It sounds very interesting, and I’ll keep it in mind. I’ve actually fallen way behind on reading English-translated manga this past year, so I shouldn’t take on anything new yet, but I’ve added this one to my wish list on Kobo so I have it in mind. I love medieval fantasy, and I love material with magic and various forms of witches (even if they stray from traditional a bit). Just add in a dragon or two, and I’m sold. Thanks for mentioning the series! I’ll have to watch for when/if it concludes (as I prefer to read completed series, unless it’s slice of life).
The guide was interesting. I’ve been doing something similar for much of the same reasons (sentence on back with only word on front since I don’t learn well from only sentence, spoken sentence to save time etc).
Not sure what he has against morphman though, since he just said he might clarify later. Once you’ve got a ton of cards created it makes sense to me to sort them in some sort of sensible order…
Also I would argue that by deleting the leeches one does gain something quite important, namely the time to learn probably at least ten other words. These things add up time-wise, so you’re essentially deciding to learn a lot fewer words overall just to honor the order in which you learn them.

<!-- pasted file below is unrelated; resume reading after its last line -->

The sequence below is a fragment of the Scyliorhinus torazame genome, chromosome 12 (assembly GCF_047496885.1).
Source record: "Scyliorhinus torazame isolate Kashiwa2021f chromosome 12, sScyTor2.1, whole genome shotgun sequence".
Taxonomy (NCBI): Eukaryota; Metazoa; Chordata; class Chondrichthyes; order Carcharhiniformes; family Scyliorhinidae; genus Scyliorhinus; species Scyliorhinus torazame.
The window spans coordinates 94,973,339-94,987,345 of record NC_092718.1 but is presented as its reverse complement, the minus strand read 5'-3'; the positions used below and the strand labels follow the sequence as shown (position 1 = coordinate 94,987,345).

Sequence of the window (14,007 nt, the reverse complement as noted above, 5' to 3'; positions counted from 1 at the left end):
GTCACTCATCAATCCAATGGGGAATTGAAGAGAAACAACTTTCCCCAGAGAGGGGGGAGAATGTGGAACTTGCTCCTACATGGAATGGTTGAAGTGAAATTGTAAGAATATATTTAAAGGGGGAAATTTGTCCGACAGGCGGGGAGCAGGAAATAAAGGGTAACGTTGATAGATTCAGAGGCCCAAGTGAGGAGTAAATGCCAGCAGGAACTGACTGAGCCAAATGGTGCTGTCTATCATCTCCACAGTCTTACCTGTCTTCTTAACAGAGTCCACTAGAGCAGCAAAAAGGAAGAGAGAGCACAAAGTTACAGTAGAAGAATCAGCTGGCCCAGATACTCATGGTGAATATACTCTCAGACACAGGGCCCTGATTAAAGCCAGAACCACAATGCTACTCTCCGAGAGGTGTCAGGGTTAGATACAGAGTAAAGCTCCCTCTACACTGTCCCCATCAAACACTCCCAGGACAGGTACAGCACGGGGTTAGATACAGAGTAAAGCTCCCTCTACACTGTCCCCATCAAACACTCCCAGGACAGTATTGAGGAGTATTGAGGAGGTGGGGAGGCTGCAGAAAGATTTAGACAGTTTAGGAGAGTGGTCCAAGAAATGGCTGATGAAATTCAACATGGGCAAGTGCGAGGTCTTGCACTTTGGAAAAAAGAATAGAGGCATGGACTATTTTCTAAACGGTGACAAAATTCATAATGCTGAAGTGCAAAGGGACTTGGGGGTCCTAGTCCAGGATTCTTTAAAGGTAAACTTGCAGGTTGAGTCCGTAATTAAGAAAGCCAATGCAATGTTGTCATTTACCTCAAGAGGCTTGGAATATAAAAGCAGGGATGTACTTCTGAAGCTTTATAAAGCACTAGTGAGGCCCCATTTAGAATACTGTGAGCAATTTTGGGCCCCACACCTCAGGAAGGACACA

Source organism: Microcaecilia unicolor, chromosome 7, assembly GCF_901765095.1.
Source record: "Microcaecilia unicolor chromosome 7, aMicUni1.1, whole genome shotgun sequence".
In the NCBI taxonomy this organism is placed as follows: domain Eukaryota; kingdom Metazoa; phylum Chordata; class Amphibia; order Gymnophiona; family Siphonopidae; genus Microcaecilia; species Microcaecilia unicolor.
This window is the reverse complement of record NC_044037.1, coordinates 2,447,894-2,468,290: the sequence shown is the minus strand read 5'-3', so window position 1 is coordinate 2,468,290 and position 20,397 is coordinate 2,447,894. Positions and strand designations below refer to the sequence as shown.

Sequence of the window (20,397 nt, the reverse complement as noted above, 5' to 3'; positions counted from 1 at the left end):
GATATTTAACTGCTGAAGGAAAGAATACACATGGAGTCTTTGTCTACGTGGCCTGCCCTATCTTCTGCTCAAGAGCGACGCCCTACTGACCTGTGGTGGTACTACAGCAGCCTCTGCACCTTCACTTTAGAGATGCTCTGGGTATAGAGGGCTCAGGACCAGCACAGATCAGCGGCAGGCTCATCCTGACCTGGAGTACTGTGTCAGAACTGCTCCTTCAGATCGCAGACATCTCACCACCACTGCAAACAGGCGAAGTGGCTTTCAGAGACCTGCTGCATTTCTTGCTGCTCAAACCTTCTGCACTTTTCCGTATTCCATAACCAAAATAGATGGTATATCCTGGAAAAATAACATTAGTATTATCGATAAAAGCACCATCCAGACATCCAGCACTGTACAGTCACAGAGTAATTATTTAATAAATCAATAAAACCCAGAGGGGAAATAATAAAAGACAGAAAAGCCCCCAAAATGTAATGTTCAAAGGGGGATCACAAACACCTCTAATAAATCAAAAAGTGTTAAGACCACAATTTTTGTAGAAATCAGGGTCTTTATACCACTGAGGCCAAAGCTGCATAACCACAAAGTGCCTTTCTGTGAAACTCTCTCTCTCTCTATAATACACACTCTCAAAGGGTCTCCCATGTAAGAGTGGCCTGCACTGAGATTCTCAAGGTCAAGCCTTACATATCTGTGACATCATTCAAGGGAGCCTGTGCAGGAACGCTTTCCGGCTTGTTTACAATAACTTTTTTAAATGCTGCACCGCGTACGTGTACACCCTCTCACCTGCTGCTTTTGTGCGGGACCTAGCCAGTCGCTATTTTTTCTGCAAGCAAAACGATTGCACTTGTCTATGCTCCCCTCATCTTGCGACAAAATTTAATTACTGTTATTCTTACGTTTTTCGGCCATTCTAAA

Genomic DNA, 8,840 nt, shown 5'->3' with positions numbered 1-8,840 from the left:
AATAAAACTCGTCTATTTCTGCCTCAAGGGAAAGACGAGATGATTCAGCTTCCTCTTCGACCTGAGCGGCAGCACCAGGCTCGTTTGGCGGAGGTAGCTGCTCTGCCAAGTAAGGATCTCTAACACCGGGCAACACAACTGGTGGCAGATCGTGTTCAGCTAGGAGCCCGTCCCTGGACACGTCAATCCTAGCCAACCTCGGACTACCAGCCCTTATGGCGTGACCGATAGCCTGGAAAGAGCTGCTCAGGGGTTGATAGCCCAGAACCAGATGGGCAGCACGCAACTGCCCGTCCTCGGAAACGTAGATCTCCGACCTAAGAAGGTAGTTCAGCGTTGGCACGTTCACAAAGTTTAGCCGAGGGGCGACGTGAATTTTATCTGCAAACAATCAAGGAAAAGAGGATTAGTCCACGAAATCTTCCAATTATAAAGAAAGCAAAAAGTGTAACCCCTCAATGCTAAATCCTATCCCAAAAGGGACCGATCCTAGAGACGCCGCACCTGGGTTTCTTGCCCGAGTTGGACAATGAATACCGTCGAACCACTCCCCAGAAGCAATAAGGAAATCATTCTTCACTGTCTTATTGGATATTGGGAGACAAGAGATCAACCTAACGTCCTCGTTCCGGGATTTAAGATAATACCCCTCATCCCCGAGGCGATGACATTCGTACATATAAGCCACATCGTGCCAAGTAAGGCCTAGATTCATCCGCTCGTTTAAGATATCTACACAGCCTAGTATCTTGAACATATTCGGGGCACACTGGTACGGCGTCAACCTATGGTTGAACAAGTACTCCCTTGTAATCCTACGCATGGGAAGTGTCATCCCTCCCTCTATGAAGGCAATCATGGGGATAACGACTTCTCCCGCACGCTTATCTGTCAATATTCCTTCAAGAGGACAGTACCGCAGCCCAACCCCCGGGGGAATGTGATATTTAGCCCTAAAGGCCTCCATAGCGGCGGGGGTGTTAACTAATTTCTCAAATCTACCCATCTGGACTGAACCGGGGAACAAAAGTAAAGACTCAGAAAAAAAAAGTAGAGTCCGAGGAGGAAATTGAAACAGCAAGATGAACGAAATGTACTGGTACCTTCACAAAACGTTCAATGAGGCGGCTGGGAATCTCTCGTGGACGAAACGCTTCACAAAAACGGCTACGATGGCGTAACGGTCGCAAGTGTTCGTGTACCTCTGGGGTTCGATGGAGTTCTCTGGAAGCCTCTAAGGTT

Anyway, cool that someone else does it too. Also might look into his methods next time I’m on a card creating binge.
you don’t have to use a monolingual right away. maybe when you are done with wanikani? i can’t really tell you when to start but a really simple monolingual dictionary is デイリーコンサイス国語辞典 on sanseido. it uses the least amount of words but at the cost of the definitions being less detailed. for example, the definition of 貧血 from デイリーコンサイス国語辞典 says, 「血液が減り、めまいなどを起こすこと。」, while the 大辞林 dictionary gives this definition. i found that the prior definition is all that i needed in order to understand the context it was being used in.